WASHINGTON, March 25, 2010— -- Gays and lesbians serving in the military can now breathe a little easier under longstanding Pentagon policy that prohibits them from disclosing their sexual orientation with threat of discharge.
New guidelines for how the military enforces "don't ask, don't tell" raise the bar on who or what can initiate an inquiry into allegations of misconduct by a gay or lesbian service member.
The modifications will take effect immediately and affect all cases, including open proceedings that must be scrapped and reinitiated under the new rules. But it will not be retroactive.
Secretary of Defense Robert Gates announced the move today, saying the changes will provide "a greater measure of common sense and common decency to a process for handling what are difficult and complex issues for all involved.
"These changes reflect some of the insights we have gained over 17 years of implementing the current law, including a need for consistent oversight and clear standards," Gates said.
The department is raising the level of officers authorized to initiate and conduct inquiries into allegations involving a service member's sexual orientation. It is also tightening what constitutes credible information and a "reliable person" on whose word an inquiry can be initiated.
Information provided by third parties to military leaders must now be given under oath. The department is also discouraging the use of overheard statements and hearsay.
The new regulations will place "special scrutiny on third parties who may be motivated to harm the service member," Gates said.
Certain categories of confidential information, used in discharge cases under "don't ask don't tell," will now be off limits. Service member conversations with lawyers, clergy, therapists and other medical professionals will remain private.
Gates was joined in the announcement by Chairman of the Joint Chiefs of Staff Adm. Mike Mullen. Both men said they have received support from military leadership and the White House for the changes.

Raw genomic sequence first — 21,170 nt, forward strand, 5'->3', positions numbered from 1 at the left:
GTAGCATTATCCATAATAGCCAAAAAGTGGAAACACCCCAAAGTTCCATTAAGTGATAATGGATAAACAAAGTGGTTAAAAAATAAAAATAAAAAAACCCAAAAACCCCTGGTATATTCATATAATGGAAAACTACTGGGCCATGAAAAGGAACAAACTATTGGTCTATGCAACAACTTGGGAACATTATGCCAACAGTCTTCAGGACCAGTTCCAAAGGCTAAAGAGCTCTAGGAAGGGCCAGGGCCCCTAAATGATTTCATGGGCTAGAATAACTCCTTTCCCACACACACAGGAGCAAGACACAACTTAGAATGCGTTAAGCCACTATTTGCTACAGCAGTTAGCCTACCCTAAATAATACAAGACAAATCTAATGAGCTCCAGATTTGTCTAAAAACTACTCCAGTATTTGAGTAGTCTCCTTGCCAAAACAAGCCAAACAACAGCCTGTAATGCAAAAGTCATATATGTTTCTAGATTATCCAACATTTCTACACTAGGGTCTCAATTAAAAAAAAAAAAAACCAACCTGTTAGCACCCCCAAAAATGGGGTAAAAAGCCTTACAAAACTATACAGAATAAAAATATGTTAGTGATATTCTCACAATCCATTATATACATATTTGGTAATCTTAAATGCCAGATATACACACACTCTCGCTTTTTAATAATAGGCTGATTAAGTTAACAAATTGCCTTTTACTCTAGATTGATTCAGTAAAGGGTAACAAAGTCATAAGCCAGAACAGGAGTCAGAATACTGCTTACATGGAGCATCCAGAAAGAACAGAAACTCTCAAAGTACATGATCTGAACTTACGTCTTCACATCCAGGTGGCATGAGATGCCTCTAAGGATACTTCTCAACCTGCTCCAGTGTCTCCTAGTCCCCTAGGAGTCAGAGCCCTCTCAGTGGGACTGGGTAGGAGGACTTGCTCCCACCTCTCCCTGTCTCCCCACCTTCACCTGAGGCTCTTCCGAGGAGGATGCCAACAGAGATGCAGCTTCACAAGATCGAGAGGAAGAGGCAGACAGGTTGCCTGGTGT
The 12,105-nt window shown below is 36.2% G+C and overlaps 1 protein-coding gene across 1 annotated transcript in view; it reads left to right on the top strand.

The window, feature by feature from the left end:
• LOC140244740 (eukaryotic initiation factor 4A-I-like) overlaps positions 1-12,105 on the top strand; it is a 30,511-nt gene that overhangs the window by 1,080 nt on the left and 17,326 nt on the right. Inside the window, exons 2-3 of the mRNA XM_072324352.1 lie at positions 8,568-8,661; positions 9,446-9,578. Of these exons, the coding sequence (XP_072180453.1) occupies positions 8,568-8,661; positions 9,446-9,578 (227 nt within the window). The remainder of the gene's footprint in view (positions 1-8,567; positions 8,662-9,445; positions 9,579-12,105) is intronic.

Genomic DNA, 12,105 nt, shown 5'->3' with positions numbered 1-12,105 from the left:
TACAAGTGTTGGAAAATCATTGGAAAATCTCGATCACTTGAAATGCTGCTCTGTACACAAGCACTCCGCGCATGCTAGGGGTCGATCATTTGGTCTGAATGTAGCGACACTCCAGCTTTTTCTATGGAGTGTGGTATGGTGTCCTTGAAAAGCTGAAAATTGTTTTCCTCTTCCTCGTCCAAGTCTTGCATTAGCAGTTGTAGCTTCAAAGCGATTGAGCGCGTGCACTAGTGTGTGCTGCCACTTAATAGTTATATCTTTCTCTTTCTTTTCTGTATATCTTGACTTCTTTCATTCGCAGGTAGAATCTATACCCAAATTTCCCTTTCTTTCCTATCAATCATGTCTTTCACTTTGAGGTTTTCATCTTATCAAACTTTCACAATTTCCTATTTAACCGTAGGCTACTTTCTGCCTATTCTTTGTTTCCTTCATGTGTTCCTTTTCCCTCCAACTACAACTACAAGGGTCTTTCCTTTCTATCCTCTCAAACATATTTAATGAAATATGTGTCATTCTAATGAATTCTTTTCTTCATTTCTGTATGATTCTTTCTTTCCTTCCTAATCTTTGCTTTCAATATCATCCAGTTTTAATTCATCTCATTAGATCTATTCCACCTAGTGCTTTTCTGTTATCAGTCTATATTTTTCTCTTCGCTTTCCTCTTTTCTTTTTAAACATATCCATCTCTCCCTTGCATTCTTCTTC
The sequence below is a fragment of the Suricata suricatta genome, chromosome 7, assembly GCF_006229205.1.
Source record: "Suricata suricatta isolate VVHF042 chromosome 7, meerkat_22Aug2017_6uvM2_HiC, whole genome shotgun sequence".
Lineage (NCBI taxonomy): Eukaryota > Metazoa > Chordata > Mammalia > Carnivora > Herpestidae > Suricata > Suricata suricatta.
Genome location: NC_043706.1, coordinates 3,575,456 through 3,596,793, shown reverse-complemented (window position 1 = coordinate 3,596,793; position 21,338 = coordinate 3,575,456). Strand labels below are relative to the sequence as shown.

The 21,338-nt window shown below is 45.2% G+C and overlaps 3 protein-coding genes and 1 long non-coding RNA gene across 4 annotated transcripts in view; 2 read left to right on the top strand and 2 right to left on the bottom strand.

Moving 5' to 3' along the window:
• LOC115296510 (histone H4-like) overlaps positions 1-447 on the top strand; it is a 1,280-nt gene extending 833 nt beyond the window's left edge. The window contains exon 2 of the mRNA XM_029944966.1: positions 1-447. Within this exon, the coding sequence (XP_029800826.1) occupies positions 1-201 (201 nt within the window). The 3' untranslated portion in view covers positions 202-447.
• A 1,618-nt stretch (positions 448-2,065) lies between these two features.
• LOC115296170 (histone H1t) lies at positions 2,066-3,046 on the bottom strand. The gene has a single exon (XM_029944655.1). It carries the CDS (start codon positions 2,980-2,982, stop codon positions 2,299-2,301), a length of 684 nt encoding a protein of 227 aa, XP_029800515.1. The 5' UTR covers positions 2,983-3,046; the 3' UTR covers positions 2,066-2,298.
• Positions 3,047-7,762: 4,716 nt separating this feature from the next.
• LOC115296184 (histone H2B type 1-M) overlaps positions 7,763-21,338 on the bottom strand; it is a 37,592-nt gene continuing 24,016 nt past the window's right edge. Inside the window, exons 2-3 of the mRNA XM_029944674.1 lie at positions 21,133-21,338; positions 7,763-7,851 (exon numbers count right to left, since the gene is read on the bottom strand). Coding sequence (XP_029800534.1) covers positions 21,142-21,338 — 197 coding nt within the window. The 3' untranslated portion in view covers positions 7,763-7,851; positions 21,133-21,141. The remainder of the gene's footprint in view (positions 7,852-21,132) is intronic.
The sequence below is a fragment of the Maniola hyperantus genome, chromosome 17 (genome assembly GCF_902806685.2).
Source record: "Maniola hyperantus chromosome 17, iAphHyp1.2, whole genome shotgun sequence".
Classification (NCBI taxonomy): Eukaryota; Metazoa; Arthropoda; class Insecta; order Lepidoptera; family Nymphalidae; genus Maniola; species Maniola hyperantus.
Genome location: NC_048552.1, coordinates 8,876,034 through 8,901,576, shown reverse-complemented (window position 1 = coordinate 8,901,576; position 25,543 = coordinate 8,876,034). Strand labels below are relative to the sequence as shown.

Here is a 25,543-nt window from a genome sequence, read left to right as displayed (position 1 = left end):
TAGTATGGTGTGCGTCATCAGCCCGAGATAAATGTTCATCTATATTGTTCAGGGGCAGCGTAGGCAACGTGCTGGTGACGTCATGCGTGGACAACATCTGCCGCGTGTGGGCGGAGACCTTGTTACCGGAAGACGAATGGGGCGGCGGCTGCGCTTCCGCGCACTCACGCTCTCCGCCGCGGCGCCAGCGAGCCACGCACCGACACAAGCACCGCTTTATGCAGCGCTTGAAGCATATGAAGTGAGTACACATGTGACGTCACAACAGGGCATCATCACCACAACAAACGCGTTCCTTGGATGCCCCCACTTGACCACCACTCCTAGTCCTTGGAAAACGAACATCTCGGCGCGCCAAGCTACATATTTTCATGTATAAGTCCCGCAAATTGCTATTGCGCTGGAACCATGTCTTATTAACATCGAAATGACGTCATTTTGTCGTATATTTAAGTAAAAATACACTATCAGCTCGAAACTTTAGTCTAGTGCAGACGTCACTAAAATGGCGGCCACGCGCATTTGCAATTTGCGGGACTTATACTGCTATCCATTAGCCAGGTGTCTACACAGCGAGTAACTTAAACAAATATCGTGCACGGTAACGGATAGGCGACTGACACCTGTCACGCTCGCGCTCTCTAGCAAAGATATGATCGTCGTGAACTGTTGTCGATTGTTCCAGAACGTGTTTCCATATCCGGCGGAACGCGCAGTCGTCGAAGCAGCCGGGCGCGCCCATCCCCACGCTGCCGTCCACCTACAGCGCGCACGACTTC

"The changes are unanimously supported" by senior civilian and military leadership, Gates said.
Pentagon Directive Could Mean Fewer Discharges for Gays
Advocates for gays and lesbians praised the new measures, which could lead to fewer investigations and discharges, as a "step forward for our country," but continued to call for full repeal of the ban on gays serving openly in the military.
"The 'don't ask, don't tell' law is arbitrarily enforced and inconsistently applied to service members," said Human Rights Campaign spokesman Trevor Thomas. The campaign is "focused on a full repeal of 'don't ask, don't tell' this year," he said.
After President Obama's pledge earlier this year to work with Congress to overturn the law, the Pentagon launched a review of the issues that would be spurred by a repeal. That report is due in December.
"There' are a lot of unanswered questions in terms of the implementation of this proposed change of the law," Gates said. "I think we need to do this thoroughly and professionally. Doing it hastily is very risky."
Until Congress acts on a repeal, the military is still obligated to follow the law which was first enacted in 1993. The steps announced today are adjustments in the way the department applies the"don't ask don't tell" policy, not measures that overturn or nullify portions of it.
Pentagon general counsel Jeh Johnson told reporters the new guidelines do not amount to a moratorium on the policy because all open cases will continue. He also said most discharge cases under "don't ask don't tell" are initiated by a service member's own statement or admission of homosexuality.
"If there is compelling evidence that a person has engaged in homosexual conduct, I would not expect these new regulations would make a difference," Johnson said.
Public and political support for lifting the ban has increased significantly since President Bill Clinton first announced the compromise policy more than a decade ago.
In May 2009, a USA Today/Gallup poll found 69 percent of respondents favored allowing gays to serve openly in the military.
A bill to lift the ban, already introduced in the House of Representatives, has 187 supporters, 31 votes short of the 218 needed to get it passed.
More than 13,000 service members have been discharged from service since "don't ask, don't tell" went into effect more than a decade ago.
In 2009, some 428 members of the military -- 259 men and 159 women -- were discharged for violating the rules on homosexual activity, the lowest number of discharges in 30 years, according to recently released Department of Defense statistics.
Discharges under "don't ask, don't tell" peaked in 2001, when 1,227 service members were separated from the military.